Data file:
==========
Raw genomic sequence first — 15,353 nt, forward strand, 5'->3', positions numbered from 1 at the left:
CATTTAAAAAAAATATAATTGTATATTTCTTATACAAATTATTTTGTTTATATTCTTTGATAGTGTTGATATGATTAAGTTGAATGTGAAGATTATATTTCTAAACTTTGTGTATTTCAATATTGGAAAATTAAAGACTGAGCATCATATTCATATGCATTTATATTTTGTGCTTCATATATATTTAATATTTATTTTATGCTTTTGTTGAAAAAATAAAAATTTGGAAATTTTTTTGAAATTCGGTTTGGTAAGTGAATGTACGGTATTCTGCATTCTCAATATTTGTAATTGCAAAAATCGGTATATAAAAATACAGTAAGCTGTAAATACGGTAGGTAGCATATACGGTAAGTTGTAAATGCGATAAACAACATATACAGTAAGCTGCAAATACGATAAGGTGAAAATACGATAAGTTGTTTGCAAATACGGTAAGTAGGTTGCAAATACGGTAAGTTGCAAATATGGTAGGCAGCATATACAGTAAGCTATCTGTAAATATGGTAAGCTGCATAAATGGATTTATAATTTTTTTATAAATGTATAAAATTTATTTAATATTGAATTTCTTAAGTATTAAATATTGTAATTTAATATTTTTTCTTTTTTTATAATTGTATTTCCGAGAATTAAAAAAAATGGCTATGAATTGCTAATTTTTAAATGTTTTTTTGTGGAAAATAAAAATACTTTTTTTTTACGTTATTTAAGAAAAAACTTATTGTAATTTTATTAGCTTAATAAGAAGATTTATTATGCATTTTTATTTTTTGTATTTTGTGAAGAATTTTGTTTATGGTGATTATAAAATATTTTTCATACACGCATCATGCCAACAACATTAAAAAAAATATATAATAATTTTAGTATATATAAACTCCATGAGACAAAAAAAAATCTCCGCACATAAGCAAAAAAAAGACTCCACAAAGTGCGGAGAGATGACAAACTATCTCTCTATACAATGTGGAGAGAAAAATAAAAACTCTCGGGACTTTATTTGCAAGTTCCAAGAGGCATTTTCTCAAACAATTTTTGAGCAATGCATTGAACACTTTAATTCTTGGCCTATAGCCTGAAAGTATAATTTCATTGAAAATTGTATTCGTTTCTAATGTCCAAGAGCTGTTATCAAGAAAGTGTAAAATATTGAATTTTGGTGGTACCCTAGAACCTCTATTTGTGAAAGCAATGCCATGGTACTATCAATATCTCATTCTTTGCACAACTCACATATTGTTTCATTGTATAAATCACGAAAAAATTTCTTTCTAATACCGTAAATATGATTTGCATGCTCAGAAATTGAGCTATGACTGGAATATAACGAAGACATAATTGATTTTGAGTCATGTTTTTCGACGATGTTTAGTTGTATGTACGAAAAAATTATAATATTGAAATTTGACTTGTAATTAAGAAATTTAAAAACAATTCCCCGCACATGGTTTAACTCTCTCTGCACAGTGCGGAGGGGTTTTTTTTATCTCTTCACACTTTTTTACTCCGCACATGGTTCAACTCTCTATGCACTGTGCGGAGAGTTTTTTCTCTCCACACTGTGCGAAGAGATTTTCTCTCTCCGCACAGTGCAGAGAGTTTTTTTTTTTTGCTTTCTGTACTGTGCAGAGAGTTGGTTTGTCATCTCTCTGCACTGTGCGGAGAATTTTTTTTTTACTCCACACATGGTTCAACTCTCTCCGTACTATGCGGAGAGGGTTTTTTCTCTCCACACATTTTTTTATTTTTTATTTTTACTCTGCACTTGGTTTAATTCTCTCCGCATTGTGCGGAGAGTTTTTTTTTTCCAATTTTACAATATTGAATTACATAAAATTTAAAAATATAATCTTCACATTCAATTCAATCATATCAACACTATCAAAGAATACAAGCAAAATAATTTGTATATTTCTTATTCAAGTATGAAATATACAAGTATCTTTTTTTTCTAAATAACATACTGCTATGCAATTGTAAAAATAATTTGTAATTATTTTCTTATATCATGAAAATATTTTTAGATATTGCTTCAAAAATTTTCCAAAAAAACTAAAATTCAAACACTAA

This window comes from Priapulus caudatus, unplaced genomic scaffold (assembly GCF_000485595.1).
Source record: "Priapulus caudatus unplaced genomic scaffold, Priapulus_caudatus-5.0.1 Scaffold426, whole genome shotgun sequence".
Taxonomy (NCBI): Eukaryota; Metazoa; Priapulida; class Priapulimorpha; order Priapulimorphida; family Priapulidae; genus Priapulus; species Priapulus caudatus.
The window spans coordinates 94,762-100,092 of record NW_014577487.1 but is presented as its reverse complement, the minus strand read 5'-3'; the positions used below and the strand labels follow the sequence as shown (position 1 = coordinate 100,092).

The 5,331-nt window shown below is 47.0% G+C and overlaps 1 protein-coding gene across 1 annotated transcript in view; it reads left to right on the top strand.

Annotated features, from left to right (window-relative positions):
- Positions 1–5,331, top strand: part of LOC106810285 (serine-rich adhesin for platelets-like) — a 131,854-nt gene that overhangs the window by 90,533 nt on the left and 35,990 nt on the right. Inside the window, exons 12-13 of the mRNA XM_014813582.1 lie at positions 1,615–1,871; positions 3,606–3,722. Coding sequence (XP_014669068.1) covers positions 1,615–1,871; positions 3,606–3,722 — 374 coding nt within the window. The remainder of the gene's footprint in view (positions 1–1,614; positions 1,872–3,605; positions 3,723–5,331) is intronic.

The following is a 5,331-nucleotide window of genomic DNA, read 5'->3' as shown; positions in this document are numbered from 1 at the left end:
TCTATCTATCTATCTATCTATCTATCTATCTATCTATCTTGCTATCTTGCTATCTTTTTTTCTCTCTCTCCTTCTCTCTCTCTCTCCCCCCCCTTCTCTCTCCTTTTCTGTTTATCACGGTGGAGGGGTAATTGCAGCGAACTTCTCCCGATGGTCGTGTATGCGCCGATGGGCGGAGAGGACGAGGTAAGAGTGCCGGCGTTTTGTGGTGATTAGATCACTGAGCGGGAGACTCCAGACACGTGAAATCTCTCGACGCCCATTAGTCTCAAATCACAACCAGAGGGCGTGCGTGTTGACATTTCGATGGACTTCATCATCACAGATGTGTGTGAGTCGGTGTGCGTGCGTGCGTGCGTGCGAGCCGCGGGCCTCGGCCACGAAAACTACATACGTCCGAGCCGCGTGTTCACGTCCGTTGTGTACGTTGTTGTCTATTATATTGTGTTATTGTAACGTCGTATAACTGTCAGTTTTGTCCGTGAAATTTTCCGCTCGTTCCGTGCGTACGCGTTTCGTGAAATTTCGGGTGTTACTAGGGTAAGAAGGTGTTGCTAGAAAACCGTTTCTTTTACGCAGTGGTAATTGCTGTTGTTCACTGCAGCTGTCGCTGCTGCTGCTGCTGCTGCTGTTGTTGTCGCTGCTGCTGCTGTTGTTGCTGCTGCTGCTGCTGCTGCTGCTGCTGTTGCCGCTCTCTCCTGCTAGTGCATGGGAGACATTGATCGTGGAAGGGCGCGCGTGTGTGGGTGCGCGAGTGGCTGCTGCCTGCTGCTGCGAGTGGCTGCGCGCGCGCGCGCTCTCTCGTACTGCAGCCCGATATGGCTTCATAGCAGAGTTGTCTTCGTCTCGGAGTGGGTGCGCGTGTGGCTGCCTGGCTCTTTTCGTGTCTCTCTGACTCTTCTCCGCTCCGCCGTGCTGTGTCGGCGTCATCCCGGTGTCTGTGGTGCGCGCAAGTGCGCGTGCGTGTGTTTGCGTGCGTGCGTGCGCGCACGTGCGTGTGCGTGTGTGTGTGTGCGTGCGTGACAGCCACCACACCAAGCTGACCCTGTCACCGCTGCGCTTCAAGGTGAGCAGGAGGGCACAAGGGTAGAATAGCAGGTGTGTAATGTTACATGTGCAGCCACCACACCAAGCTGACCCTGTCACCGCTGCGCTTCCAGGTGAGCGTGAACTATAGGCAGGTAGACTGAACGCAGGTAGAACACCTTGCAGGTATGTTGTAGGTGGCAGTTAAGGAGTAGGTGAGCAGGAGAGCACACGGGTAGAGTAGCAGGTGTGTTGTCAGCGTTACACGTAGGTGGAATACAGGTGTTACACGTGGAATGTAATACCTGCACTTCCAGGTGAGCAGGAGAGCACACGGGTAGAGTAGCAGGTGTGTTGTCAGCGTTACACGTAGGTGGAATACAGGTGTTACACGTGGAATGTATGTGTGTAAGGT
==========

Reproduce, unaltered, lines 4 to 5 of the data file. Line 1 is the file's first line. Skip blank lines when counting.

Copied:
Source record: "Priapulus caudatus unplaced genomic scaffold, Priapulus_caudatus-5.0.1 Scaffold426, whole genome shotgun sequence".
Taxonomy (NCBI): Eukaryota; Metazoa; Priapulida; class Priapulimorpha; order Priapulimorphida; family Priapulidae; genus Priapulus; species Priapulus caudatus.